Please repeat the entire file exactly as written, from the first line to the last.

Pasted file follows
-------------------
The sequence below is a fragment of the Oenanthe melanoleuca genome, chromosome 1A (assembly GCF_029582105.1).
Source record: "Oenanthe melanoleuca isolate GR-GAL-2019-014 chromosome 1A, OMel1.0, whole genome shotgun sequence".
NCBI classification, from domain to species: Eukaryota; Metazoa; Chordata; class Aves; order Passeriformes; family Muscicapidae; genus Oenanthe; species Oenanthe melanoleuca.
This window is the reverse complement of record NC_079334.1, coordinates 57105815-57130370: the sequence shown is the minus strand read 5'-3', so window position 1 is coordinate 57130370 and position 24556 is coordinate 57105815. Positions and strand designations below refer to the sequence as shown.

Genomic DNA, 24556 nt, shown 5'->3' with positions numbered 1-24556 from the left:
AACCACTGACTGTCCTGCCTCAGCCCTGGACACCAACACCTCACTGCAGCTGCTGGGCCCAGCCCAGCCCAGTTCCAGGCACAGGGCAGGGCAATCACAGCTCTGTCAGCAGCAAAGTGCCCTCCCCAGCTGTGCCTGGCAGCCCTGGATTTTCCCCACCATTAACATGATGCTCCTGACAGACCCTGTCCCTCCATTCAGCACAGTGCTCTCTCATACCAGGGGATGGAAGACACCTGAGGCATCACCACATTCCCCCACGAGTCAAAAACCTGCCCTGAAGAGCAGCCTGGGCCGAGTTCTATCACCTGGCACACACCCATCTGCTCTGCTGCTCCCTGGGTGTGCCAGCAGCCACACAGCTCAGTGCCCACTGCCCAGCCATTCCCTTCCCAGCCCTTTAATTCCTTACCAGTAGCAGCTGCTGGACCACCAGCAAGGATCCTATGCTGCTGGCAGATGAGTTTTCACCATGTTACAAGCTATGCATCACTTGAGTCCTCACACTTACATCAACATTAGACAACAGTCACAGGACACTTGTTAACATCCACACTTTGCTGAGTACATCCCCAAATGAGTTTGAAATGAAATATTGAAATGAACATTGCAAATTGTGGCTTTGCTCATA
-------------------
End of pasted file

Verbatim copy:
The sequence below is a fragment of the Oenanthe melanoleuca genome, chromosome 1A (assembly GCF_029582105.1).
Source record: "Oenanthe melanoleuca isolate GR-GAL-2019-014 chromosome 1A, OMel1.0, whole genome shotgun sequence".
NCBI classification, from domain to species: Eukaryota; Metazoa; Chordata; class Aves; order Passeriformes; family Muscicapidae; genus Oenanthe; species Oenanthe melanoleuca.
This window is the reverse complement of record NC_079334.1, coordinates 57105815-57130370: the sequence shown is the minus strand read 5'-3', so window position 1 is coordinate 57130370 and position 24556 is coordinate 57105815. Positions and strand designations below refer to the sequence as shown.

Genomic DNA, 24556 nt, shown 5'->3' with positions numbered 1-24556 from the left:
AACCACTGACTGTCCTGCCTCAGCCCTGGACACCAACACCTCACTGCAGCTGCTGGGCCCAGCCCAGCCCAGTTCCAGGCACAGGGCAGGGCAATCACAGCTCTGTCAGCAGCAAAGTGCCCTCCCCAGCTGTGCCTGGCAGCCCTGGATTTTCCCCACCATTAACATGATGCTCCTGACAGACCCTGTCCCTCCATTCAGCACAGTGCTCTCTCATACCAGGGGATGGAAGACACCTGAGGCATCACCACATTCCCCCACGAGTCAAAAACCTGCCCTGAAGAGCAGCCTGGGCCGAGTTCTATCACCTGGCACACACCCATCTGCTCTGCTGCTCCCTGGGTGTGCCAGCAGCCACACAGCTCAGTGCCCACTGCCCAGCCATTCCCTTCCCAGCCCTTTAATTCCTTACCAGTAGCAGCTGCTGGACCACCAGCAAGGATCCTATGCTGCTGGCAGATGAGTTTTCACCATGTTACAAGCTATGCATCACTTGAGTCCTCACACTTACATCAACATTAGACAACAGTCACAGGACACTTGTTAACATCCACACTTTGCTGAGTACATCCCCAAATGAGTTTGAAATGAAATATTGAAATGAACATTGCAAATTGTGGCTTTGCTCATA